Found, Wanting

Natasha Sholl

Found, Wanting
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Found, Wanting

Natasha Sholl

On Valentine’s Day, after a night of red wine and pasta and planning for their future, Natasha Sholl and her partner Rob went to bed. A few hours later, at the age of 27, his heart stopped.

Found, Wanting tells the story of Natasha’s attempt to rebuild her life in the wake of Rob’s sudden death, stumbling through the grief landscape and colliding with the cultural assumptions about the ‘right way' to grieve.

It is a memoir about falling in love in the aftermath of loss, and what it means to build a life in the space that death leaves.

Furious and passionate, bracingly honest and beautiful, Found, Wanting is above all, a memoir about living and making sense of the multitude of lives within us.

Review

When Natasha Sholl was 22, she woke up to the horror of her long-term boyfriend Rob dying beside her, his heart stopping with no warning. In the wake of such an incomprehensible tragedy, Sholl shut down, struck numb as she was by overwhelming loss, and buffeted by storms of grief. Found, Wanting is her memoir of what came after, a searing and honest recollection of what it’s like to lose a loved one, from the first guttural keen to, months and years later, the ongoing process of learning to live with loss.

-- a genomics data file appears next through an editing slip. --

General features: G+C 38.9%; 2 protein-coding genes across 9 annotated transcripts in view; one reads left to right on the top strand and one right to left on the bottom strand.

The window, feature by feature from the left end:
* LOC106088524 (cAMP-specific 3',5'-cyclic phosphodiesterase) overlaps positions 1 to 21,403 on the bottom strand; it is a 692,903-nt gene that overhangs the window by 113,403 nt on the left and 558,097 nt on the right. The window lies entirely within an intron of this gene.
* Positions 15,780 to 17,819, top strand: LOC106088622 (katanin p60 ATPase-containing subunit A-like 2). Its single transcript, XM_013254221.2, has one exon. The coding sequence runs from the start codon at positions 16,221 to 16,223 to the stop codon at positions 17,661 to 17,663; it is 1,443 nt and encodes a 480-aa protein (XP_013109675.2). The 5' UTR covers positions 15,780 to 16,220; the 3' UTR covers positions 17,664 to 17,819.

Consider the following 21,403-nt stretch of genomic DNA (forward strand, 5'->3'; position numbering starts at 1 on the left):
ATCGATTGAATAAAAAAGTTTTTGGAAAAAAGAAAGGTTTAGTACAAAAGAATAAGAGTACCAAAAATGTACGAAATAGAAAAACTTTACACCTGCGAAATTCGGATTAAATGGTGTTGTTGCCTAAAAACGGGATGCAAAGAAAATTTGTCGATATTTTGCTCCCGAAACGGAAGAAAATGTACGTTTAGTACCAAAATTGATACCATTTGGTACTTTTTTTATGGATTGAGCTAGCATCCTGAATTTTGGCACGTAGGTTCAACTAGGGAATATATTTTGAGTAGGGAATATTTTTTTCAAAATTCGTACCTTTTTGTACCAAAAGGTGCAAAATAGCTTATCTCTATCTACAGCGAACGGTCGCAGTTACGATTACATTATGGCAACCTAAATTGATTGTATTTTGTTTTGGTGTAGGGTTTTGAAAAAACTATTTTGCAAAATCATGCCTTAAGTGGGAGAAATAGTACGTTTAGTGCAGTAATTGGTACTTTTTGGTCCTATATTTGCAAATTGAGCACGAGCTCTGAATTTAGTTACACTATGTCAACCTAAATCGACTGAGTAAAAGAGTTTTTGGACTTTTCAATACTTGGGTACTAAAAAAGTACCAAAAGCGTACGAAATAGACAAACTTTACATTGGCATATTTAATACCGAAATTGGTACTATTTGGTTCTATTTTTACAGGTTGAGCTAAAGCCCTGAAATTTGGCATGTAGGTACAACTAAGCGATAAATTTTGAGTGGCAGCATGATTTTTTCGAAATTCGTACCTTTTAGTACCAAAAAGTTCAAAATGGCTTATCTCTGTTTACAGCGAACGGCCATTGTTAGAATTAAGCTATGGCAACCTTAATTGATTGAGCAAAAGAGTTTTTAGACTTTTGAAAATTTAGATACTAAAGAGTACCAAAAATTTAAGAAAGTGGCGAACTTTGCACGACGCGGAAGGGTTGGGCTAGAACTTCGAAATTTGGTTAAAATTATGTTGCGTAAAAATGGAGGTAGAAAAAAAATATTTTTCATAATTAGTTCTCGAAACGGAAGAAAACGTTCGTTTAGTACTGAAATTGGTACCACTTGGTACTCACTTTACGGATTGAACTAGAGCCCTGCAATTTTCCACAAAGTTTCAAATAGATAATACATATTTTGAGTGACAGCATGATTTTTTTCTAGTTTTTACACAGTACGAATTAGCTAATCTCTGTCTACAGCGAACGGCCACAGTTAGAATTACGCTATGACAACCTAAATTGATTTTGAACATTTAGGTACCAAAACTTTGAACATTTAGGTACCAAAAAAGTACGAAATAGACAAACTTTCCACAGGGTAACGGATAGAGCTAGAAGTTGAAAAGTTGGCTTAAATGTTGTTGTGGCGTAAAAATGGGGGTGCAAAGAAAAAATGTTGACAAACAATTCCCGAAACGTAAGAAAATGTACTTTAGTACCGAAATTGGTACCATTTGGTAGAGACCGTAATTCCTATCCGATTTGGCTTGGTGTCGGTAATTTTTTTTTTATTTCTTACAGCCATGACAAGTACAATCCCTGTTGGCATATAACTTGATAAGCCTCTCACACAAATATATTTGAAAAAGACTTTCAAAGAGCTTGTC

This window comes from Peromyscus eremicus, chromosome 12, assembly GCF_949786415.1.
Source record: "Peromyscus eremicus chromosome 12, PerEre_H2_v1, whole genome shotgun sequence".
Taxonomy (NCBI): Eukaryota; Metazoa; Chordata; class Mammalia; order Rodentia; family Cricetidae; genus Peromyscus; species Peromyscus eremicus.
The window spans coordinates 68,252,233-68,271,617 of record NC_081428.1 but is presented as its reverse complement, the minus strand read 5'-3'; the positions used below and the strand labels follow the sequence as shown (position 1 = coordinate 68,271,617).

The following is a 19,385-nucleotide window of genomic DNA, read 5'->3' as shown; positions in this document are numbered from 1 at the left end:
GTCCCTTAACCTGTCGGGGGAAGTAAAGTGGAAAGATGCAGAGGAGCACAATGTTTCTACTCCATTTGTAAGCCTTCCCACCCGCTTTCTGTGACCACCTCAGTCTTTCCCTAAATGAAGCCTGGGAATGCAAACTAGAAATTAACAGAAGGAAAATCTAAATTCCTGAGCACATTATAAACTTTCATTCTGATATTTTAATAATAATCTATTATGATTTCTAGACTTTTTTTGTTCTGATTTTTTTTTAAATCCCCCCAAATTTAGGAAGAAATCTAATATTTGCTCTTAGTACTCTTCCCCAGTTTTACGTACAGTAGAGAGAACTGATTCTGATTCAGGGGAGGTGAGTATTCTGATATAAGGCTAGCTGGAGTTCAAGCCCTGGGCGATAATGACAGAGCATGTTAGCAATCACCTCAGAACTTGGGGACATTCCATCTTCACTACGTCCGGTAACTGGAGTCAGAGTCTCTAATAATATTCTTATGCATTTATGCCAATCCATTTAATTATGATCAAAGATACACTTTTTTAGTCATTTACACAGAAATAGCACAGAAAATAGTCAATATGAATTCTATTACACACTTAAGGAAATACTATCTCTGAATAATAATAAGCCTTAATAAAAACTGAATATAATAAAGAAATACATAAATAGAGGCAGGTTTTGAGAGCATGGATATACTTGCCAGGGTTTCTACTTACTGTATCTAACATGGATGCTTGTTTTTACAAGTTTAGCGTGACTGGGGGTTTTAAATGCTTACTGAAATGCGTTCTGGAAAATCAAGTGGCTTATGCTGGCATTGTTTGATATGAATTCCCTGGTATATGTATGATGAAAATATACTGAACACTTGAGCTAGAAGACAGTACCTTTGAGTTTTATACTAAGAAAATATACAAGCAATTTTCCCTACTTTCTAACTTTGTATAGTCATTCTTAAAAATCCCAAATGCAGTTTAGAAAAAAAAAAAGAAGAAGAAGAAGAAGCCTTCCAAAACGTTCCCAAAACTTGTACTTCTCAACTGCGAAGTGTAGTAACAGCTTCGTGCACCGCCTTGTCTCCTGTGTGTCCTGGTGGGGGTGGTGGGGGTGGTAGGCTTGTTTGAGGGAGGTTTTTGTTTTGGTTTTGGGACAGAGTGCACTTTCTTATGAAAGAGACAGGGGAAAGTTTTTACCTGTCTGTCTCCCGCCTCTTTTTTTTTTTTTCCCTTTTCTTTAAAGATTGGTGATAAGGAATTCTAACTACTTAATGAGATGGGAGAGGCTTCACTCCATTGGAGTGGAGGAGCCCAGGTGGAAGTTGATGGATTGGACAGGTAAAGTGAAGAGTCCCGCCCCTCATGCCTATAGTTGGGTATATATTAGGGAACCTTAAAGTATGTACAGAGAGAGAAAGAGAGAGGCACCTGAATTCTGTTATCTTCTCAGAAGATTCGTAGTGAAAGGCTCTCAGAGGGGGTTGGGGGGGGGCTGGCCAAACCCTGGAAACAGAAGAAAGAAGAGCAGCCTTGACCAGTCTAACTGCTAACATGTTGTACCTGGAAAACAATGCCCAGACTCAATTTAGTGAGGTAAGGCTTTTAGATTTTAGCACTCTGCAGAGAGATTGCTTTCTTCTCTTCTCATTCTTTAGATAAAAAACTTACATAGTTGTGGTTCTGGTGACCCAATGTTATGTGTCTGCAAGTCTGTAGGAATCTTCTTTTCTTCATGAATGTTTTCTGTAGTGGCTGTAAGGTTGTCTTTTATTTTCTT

Sholl’s grief drags her down several painful and sometimes even absurd paths. We follow her through her visceral experience of the night Rob died, her confusion at the seemingly unending proliferation of sympathy quiches in her kitchen, her attempts to ‘say yes’ to friends’ sympathetic overtures, and the deterioration of her relationship to eating and food. As years pass, and Sholl embarks on new epochs and new relationships, her grief is ever-present but transformed: ‘I have breakthroughs. As if the feeling of grief is some riddle to be solved. I am a detective, forever looking for clues.’

I’m not sure what it is about stories of grief that compels us so, but I know Sholl’s forthright nature and hard-won wisdom is at the heart of why I was riveted by Found, Wanting. Her honesty is fearless and relatable, and there is something so heartachingly vulnerable about the unspeakable thoughts and undignified moments that she relates here. Perhaps what we want from grief narratives is the reassurance that there will be some teleological force that pulls us through the white noise when we experience it, through to something approaching peace. I cannot think of a more sympathetic and compelling guide to do this than Natasha Sholl.


Jackie Tang is the editor of Readings Monthly.

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